As The Sampler’s Sebastien Crozatier points out, ‘It is our ability to choose wines carefully, based on our personal tastings, and buy from producers who anyway wouldn’t have the volumes to supply the supermarkets, that keeps our customers coming back.’ The wine lovers of Upper Street seem to agree and have kept The Sampler busy since it opened with a philosophy Crozatier describes as ‘little more than a love of wine’.
Vinoteca, just down the road from The Sampler in Clerkenwell, has taken this sampling idea one step further. It’s actually a wine bar, with great food, that also does off-sales of all the wines on its list. So you can drop by, have a tapas-sized plate of something mouth-watering and sample by the glass, then buy wines off the shelf just like in a normal store. I have to admit that I know the range quite well because it’s my brother’s (rather upmarket) local offie.
Does all this sound like a rosé-tinted view of the independent trade? Well, I’ve yet to meet a wine merchant who didn’t go into business because of a love of wine, usually bordering on obsession. The old wine trade joke – How do you make a small fortune in wine? Start out with a large one – hints at as much, and yet independent merchants continue to do well as the public’s interest in the quality and provenance of what we eat and drink grows and grows.
'Pop into any local independent merchant and you’ll be greeted with a cornucopia of fascinating, hand-picked and sometimes off-piste wines'
One myth to dispel right here and now is that independents are pricier than their supermarket rivals. Virtually all independents offer a few decent bottles at little more than a fiver, but, these days, if you are looking to scrape by on less, I’d recommend turning instead to the cheapskate supermarket shelf where they keep the Hogarthian-quality gin. It’s worth stressing, though, that even at the most modest level, independents typically rise to the challenge of sourcing wines that are more than just present and correct, instead offering some flourish of character and regional identity. Call it the yum factor – a quality that somehow seems lackingin cheap, big brand wines.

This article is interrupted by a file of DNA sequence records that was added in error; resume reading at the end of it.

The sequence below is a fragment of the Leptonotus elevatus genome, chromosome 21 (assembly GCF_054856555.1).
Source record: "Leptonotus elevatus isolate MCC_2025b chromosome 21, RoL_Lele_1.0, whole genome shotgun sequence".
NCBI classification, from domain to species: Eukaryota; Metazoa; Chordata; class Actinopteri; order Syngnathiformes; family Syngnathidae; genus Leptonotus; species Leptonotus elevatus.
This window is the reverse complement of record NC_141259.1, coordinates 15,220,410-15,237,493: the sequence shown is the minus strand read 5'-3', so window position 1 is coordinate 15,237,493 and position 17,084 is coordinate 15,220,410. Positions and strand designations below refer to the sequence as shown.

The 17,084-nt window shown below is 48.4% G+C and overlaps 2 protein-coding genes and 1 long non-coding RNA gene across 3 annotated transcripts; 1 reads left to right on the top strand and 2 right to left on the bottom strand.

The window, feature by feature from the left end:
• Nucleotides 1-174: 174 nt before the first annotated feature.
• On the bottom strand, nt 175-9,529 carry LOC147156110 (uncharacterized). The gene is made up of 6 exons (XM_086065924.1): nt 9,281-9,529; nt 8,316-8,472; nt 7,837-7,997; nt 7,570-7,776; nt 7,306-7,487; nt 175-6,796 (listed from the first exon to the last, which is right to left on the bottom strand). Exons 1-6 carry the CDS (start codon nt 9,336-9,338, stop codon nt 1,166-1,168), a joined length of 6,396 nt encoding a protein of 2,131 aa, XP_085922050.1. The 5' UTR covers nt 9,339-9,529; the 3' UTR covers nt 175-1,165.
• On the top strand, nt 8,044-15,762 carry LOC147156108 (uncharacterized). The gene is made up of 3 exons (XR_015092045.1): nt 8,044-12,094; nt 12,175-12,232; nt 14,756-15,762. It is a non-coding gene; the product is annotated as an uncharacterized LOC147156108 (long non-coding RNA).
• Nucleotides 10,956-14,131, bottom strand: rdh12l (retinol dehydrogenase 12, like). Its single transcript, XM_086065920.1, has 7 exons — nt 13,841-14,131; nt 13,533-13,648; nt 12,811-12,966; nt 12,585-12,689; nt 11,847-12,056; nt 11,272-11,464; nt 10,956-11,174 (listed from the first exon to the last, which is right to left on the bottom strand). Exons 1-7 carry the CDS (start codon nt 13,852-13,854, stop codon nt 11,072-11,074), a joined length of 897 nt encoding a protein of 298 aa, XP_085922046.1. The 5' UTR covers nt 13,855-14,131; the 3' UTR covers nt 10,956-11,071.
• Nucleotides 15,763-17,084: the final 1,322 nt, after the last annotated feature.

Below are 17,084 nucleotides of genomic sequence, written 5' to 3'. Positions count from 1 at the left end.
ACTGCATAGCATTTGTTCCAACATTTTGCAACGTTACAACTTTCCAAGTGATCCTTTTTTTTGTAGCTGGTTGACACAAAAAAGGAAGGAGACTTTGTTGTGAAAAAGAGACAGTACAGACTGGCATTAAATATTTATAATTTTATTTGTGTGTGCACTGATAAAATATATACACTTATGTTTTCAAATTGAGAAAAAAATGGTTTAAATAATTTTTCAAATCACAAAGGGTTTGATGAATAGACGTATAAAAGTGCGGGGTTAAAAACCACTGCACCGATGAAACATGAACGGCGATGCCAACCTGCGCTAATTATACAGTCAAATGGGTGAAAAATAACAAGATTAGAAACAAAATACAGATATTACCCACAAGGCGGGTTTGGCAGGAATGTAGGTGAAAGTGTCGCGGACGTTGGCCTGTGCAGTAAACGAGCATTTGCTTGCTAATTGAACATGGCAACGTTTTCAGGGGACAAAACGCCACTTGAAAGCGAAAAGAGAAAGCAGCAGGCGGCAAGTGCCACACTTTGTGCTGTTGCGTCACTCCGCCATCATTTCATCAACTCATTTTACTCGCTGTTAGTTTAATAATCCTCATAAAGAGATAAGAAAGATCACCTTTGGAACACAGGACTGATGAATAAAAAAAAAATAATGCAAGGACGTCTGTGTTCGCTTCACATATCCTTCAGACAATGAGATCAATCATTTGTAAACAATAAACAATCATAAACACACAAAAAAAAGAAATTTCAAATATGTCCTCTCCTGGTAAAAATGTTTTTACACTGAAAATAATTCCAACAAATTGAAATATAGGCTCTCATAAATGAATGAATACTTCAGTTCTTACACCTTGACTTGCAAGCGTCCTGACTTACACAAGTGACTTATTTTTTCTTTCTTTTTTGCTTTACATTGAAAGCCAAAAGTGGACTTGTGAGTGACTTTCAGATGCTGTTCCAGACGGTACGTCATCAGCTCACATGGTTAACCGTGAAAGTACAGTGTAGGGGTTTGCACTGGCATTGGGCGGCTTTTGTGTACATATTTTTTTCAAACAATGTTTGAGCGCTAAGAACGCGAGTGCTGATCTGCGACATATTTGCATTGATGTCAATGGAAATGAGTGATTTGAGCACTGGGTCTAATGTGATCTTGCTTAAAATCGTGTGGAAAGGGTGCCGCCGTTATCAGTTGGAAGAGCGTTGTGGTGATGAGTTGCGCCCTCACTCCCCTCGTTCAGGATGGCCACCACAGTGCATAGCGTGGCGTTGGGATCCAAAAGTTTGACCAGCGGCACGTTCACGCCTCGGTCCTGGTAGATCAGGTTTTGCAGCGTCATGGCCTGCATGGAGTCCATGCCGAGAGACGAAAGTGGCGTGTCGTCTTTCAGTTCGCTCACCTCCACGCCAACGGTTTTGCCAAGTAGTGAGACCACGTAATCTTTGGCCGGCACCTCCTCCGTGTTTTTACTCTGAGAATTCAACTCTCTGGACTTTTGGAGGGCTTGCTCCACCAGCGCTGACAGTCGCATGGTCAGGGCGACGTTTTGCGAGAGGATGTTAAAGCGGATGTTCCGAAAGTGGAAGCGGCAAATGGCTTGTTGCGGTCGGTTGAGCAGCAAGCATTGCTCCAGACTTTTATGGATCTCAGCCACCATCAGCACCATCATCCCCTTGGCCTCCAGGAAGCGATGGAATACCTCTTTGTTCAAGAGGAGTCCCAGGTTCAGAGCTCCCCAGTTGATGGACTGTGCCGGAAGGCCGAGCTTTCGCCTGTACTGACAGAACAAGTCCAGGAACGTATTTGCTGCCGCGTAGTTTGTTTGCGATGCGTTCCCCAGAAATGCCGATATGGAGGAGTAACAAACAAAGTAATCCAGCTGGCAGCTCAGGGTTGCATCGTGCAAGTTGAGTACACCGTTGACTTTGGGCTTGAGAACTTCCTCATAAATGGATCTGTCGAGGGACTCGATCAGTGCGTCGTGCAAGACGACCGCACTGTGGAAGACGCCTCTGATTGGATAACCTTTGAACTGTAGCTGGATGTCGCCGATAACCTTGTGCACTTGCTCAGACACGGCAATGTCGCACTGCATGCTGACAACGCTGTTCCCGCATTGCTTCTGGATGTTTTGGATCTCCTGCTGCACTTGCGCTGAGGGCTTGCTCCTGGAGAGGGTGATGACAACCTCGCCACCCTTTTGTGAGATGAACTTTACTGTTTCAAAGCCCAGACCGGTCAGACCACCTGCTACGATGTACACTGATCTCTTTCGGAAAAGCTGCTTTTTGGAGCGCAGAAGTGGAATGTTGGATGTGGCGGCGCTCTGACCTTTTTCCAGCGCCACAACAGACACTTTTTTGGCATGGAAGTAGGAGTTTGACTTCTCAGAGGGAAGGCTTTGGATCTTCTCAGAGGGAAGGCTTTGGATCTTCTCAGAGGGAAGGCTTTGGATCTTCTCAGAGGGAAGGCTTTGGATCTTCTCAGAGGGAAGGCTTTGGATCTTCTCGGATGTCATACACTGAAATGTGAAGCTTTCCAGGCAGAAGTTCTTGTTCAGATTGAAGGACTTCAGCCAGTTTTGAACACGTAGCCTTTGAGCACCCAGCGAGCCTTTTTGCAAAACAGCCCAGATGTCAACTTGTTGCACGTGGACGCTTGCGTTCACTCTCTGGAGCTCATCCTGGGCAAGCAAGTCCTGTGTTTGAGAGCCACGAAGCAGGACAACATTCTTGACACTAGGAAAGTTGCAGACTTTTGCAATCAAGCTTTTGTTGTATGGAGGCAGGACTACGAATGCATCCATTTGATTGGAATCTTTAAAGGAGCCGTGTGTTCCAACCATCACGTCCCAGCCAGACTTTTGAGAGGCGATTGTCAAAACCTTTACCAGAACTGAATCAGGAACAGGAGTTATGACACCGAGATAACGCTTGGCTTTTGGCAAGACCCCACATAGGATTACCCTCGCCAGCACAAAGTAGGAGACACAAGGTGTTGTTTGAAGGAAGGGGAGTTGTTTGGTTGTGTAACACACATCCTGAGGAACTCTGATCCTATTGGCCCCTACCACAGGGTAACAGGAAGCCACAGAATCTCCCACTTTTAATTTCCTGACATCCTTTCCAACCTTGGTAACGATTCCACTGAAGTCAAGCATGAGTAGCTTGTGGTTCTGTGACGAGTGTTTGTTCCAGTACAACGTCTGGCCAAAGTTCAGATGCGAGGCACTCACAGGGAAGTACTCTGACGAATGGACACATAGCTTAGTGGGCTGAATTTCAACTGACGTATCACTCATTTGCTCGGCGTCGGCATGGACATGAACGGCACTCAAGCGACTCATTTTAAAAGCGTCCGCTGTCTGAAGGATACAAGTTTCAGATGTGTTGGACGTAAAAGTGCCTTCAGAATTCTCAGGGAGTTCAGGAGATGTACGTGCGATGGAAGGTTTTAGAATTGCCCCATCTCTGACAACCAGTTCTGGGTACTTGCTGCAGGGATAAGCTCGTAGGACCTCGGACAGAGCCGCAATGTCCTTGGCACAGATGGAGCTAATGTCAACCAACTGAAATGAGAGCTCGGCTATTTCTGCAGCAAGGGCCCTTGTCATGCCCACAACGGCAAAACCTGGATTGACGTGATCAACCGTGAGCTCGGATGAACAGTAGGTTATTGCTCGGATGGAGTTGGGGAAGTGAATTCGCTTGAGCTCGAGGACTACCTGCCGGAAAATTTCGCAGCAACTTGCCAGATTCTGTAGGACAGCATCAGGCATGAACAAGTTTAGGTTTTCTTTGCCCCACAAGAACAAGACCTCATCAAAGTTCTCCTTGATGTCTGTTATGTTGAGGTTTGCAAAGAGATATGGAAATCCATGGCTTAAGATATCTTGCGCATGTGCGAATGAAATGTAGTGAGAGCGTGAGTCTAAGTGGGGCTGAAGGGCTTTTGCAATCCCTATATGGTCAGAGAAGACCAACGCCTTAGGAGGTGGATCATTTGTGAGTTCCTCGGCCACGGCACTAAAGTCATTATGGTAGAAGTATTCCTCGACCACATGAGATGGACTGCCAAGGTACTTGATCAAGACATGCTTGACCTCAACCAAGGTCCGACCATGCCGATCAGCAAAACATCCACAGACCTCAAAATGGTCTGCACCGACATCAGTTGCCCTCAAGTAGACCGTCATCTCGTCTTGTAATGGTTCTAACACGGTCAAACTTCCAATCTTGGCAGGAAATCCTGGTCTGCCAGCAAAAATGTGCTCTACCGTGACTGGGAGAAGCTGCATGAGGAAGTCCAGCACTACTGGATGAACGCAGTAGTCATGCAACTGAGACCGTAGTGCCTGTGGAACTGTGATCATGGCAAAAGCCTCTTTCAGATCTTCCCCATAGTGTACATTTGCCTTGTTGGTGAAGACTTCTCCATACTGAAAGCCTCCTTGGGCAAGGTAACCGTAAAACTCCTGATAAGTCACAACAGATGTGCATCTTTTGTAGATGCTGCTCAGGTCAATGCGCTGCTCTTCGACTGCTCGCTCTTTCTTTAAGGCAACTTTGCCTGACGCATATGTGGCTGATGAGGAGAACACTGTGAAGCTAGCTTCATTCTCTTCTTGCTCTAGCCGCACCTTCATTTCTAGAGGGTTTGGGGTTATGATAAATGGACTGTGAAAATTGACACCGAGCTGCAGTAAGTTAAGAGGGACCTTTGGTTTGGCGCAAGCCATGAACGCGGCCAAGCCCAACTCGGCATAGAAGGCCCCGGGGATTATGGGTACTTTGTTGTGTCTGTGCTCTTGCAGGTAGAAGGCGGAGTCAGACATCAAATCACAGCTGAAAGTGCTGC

You can, of course, shop online or by phone with a list to hand at almost any of London’s good independent merchants and sit back while they deliver to your door. Then there are the en primeur offers (and not always A-list Bordeaux expensive), in-store tastings, monthly payment plan offers, cellaring, personal advice from highly knowledgeable staff, case discount and deliveries, sale-or-return party deals, exciting bin ends, and many other great reasons to use an independent merchant.
However, it’s the Aladdin’s-cave allure of the wine merchants’ shelves, coupled with the highly knowledgeable and often quirky characters who run or work in them, that makes the old-fashioned shopping experience so satisfying in these stores. Wine, after all, is a pleasure to be savoured and that can begin with a journey of global possibilities right there in the store. Better still, like the wines, the merchants themselves come in every conceivable shade and style, many with a speciality in a certain region or regions of the world.
For a relaxed, modern, easy-going lifestyle appeal, South African ex-sommelier Kate Thal’s Green & Blue takes some beating. When Thal opened
her first outlet in East Dulwich, the combined organic wine shop, bar and deli fast became a hit with south Londoners who realised that they could take home